Is My Dream Research Biased? A Quick Look at Limitations and Suppositions

When I wrote my book, American Dreamers: What Dreams Tell Us about the Political Psychology of Conservatives, Liberals, and Everyone Else,
I expected some resistance such as:

Dreams are crazy nonsense.

Response: Wrong.  Dreams are meaningful expressions of people’s most important concerns, activities, and beliefs in waking life.  Anyone who tells you otherwise hasn’t paid attention to the last half-century of dream research.  For scientific evidence in favor of the “continuity hypothesis” see www.dreamresearch.net

Dream interpretation is Freudian foolishness.

Response: I’m using methods very different from Freudian psychoanalysis.  I start with broad, easily observable patterns in large collections of dreams, and then focus on particular dreams that can further illuminate those patterns.

The author is a leftwing nut job.

Response: True, I live near Berkeley, California.  I have a pony-tail and an androgynous name, and I’m a strong Obama supporter.  So what?  My book still provides a “fair and balanced” account of the political psychology of liberals and conservatives, highlighting the character virtues and weaknesses of each perspective, using methods that anyone can try for themselves.  Take a look at the brief biographies of the 10 members of the “dreamers focus group” and you’ll see the political diversity of the dream material presented in the book.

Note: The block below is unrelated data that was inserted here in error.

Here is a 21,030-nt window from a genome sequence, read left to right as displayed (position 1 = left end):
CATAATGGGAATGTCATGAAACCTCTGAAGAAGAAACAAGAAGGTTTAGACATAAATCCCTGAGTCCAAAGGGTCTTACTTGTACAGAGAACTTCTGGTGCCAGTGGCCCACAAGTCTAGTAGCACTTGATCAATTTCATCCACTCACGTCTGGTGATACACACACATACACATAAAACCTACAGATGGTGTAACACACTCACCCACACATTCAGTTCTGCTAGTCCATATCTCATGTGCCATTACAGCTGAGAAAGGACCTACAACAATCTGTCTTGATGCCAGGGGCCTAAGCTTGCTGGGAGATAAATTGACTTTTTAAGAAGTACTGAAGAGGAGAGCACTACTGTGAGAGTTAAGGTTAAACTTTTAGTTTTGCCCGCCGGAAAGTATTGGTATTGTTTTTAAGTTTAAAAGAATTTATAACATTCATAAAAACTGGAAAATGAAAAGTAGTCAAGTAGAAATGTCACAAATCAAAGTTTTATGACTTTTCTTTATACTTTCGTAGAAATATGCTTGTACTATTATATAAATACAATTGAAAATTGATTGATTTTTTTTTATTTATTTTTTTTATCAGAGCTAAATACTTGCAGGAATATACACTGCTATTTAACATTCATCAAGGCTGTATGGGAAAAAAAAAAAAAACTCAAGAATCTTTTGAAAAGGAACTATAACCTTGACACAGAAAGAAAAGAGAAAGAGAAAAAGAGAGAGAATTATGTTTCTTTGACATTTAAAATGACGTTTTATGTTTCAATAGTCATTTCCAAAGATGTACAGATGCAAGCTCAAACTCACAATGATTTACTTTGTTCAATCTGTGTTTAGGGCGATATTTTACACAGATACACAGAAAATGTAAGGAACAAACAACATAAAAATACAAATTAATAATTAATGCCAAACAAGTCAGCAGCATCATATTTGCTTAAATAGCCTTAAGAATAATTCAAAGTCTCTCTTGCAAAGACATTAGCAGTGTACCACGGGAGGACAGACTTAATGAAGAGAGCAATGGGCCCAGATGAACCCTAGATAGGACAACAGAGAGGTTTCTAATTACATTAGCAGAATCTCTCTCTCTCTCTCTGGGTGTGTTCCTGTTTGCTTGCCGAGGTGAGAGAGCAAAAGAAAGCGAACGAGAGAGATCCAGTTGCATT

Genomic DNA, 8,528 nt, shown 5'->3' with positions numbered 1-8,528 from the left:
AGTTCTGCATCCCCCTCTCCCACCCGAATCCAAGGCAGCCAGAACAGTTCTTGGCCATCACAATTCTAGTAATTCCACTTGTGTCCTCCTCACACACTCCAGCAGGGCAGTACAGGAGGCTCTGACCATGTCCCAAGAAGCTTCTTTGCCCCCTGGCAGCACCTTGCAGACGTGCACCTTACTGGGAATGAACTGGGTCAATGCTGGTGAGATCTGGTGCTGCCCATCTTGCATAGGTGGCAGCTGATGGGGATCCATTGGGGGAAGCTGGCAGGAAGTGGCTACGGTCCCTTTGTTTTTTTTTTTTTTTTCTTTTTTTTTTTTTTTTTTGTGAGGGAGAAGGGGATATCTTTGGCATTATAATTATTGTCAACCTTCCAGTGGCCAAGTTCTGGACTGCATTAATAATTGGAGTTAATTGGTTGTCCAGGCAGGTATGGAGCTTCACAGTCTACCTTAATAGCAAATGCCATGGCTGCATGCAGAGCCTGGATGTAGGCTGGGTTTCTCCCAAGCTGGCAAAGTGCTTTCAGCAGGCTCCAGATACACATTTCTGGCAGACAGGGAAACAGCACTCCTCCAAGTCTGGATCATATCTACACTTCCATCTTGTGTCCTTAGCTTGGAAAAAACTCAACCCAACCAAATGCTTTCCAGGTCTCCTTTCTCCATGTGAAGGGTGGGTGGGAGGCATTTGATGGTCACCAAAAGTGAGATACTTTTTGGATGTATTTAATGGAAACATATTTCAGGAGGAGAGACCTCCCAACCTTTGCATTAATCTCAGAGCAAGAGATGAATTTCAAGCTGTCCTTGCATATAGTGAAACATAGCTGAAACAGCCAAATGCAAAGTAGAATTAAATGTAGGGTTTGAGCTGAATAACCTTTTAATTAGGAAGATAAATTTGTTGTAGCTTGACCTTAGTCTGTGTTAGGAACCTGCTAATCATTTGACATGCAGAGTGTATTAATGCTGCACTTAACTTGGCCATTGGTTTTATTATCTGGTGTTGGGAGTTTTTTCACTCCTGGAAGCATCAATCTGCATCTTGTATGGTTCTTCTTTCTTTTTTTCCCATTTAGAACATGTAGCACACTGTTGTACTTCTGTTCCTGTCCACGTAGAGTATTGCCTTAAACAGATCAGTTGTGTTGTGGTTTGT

Limitations to my findings

Limits to the sleep and dream poll:

My friends in the social sciences have pointed out the many uncertainties that bedevil the use of simple statistics like these in arguing for broad psychological theories.  I share their concerns, which were well expressed by de Tocqueville: “When statistical method is not based upon rigorously accurate calculations, it leads to error rather than to guidance.  The mind easily allows itself to be deluded by the deceptive appearance of precision which statistics retain even when wrong and it relies confidently upon mistakes apparently clothed in the forms of mathematical truth” (Democracy in America, 255).  I fully recognize the limits of these data, but I’ll stand by the rigor and accuracy of my calculations regarding the sleep and dream patterns of contemporary Americans until other researchers come up with something better.